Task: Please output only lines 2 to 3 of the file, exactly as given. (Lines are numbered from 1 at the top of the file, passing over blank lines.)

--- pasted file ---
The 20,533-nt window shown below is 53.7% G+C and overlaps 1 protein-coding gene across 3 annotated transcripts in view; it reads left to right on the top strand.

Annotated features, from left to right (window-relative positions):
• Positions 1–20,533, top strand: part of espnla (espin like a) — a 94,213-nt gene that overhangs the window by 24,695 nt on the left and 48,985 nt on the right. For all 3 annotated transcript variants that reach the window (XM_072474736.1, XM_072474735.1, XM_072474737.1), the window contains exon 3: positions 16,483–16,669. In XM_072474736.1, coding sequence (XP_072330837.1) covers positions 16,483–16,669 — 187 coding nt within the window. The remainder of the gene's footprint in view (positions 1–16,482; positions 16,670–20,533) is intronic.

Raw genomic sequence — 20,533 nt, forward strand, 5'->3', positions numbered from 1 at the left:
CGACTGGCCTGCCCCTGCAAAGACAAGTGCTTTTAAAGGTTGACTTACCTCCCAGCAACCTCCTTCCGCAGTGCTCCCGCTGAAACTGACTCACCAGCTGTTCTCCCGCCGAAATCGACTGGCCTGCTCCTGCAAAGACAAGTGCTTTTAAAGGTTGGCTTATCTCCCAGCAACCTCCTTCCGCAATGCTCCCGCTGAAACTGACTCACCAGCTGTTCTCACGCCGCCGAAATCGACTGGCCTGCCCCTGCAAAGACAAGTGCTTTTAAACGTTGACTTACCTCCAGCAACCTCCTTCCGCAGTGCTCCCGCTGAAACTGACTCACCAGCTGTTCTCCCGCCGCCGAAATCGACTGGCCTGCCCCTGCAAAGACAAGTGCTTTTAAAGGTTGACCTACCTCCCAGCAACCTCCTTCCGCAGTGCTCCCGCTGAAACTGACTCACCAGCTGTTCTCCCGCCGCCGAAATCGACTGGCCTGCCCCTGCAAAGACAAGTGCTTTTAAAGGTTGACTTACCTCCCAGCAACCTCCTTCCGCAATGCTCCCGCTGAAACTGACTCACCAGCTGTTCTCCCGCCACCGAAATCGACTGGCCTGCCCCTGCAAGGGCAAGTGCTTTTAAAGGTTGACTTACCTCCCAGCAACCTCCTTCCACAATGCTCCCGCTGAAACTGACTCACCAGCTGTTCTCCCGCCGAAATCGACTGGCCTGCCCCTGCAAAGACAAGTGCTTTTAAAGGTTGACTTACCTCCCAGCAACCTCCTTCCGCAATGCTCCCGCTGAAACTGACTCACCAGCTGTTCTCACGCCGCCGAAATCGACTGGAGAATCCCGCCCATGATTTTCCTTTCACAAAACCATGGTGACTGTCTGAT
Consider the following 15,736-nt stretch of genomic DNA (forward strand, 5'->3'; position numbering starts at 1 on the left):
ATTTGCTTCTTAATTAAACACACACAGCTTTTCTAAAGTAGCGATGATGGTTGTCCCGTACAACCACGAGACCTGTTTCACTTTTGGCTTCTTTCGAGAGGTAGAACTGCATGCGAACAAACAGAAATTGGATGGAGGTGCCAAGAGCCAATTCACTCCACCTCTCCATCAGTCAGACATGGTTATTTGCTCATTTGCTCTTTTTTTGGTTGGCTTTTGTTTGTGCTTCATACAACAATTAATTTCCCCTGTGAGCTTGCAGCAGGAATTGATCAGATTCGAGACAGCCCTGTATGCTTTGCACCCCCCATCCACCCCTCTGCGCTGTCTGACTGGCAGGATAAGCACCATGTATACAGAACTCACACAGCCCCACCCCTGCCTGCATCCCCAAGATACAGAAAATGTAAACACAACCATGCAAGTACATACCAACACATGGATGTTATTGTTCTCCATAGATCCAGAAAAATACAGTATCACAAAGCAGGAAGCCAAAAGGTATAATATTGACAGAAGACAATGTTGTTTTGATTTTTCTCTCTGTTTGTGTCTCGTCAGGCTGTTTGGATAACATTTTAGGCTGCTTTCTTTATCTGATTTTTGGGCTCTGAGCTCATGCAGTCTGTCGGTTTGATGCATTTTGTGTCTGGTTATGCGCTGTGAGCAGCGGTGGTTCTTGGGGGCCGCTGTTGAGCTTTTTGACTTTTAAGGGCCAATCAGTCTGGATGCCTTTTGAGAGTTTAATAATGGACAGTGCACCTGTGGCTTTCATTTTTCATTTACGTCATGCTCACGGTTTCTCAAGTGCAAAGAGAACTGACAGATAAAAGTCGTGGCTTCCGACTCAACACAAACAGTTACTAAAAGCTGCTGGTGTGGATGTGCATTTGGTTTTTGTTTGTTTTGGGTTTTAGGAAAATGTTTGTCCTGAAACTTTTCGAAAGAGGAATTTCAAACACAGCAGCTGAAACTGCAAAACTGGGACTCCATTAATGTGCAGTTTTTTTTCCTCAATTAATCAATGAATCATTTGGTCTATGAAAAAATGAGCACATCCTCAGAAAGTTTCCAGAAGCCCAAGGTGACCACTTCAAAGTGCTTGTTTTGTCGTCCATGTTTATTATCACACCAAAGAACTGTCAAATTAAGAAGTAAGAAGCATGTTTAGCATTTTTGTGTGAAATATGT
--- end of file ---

Annotated features, from left to right (window-relative positions):
• Positions 1–20,533, top strand: part of espnla (espin like a) — a 94,213-nt gene that overhangs the window by 24,695 nt on the left and 48,985 nt on the right. For all 3 annotated transcript variants that reach the window (XM_072474736.1, XM_072474735.1, XM_072474737.1), the window contains exon 3: positions 16,483–16,669. In XM_072474736.1, coding sequence (XP_072330837.1) covers positions 16,483–16,669 — 187 coding nt within the window. The remainder of the gene's footprint in view (positions 1–16,482; positions 16,670–20,533) is intronic.